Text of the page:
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12:46pm

Fri October 21, 2011
The Two-Way

Undestroyed Earth Defies Oakland Ministry (Again)

The Oakland minister who predicted the end of the world would take place on Friday, Oct. 21, was confronted by the continuation of the world instead. It marks the second time this year that the ministry led by Harold Camping, 90, has settled on a doomsday date, only to have it tick by in quotidian fashion.

But to be fair, Camping has said that "the end is going to come very, very quietly," as Mark reported last week.

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12:05pm

Fri October 21, 2011
The Two-Way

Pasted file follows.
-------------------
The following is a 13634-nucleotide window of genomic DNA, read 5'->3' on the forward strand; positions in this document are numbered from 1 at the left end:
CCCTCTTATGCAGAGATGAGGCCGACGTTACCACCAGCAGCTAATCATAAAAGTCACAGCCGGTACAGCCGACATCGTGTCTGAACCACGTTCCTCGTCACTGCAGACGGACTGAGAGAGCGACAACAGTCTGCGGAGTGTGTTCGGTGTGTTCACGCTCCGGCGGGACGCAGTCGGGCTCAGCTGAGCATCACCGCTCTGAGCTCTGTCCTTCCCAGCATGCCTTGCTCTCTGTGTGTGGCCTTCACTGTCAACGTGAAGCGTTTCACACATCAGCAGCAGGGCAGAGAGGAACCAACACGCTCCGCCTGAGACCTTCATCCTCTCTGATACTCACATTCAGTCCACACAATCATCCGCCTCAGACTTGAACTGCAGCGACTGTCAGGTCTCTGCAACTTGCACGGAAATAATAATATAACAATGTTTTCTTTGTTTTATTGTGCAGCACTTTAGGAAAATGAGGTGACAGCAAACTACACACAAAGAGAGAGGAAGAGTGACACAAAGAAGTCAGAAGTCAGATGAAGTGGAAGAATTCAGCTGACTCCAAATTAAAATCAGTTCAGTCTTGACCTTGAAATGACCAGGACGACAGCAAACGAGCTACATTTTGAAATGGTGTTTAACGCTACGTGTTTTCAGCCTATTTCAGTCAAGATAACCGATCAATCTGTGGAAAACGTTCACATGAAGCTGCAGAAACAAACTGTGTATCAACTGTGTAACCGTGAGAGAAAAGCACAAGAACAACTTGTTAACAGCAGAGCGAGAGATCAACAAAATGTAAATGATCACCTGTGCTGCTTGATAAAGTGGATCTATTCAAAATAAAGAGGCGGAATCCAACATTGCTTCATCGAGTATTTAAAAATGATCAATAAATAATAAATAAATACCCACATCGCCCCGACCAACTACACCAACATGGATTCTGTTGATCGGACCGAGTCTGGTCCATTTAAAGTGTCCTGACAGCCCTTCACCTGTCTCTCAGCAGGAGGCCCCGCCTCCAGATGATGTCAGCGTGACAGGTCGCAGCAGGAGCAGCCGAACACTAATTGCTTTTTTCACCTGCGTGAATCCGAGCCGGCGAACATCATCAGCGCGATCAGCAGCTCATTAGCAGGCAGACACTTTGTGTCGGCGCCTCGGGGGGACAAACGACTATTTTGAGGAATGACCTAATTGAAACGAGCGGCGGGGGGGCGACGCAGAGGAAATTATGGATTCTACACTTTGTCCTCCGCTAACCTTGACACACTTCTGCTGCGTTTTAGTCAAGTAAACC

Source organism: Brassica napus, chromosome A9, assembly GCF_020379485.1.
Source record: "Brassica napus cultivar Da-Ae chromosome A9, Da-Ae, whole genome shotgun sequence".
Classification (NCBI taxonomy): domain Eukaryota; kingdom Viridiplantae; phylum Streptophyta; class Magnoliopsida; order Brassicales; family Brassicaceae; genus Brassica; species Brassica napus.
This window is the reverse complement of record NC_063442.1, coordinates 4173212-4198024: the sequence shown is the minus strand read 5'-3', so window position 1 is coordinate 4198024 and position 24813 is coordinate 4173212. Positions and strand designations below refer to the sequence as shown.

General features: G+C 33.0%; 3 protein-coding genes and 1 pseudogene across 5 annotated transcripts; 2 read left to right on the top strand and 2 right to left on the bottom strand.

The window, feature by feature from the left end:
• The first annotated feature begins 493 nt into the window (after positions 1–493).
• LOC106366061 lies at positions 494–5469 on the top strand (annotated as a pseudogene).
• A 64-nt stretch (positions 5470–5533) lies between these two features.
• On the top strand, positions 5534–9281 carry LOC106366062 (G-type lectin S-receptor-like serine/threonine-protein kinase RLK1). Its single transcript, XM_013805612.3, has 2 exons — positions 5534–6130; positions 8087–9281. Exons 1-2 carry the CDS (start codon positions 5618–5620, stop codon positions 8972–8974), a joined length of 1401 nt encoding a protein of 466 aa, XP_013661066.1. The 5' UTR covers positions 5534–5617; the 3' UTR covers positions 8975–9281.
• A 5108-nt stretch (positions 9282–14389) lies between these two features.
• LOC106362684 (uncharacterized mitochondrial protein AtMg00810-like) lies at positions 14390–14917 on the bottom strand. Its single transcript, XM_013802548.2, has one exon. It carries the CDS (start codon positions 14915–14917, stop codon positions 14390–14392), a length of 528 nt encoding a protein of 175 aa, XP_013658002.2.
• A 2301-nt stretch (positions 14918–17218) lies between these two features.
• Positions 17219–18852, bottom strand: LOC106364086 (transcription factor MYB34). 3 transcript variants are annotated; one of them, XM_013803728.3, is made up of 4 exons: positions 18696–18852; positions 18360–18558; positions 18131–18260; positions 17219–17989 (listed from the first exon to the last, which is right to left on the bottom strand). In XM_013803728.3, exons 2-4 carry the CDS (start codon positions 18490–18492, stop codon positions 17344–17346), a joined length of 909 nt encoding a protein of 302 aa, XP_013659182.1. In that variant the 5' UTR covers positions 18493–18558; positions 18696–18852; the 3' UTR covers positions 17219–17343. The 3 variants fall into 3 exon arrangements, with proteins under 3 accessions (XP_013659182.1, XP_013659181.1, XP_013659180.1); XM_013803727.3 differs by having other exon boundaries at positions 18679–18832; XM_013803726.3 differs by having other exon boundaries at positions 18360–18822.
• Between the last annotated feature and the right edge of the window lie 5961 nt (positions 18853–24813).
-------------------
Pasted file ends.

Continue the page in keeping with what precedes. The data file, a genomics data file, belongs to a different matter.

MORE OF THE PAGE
Clinton Says U.S. Met With Haqqanis; Pushes Pakistan On Security

Secretary of State Hillary Clinton speaks in Islamabad Friday, as Pakistan Foreign Minister Hina Rabbani Khar looks on. Clinton urged Pakistan to act swiftly to dislodge the militant Haqqani network.

Kevin Lamarque AFP/Getty Images

Secretary of State Hillary Clinton, in Pakistan to urge the country's leadership to eliminate safe havens for terrorists, says that U.S. officials met with the Haqqani network this summer. She did not say who the participants were, or what was discussed.

As the BBC reports:

Reports about such a meeting circulated over the summer but the US refused to confirm them at the time.

Mrs Clinton said the US had reached out to the Taliban and to the Haqqani network to test their sincerity and willingness to engage in a peace process.

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10:58am

Fri October 21, 2011
The Two-Way

September Jobs Report: Little Changes For States

Originally published on Fri October 21, 2011 11:45 am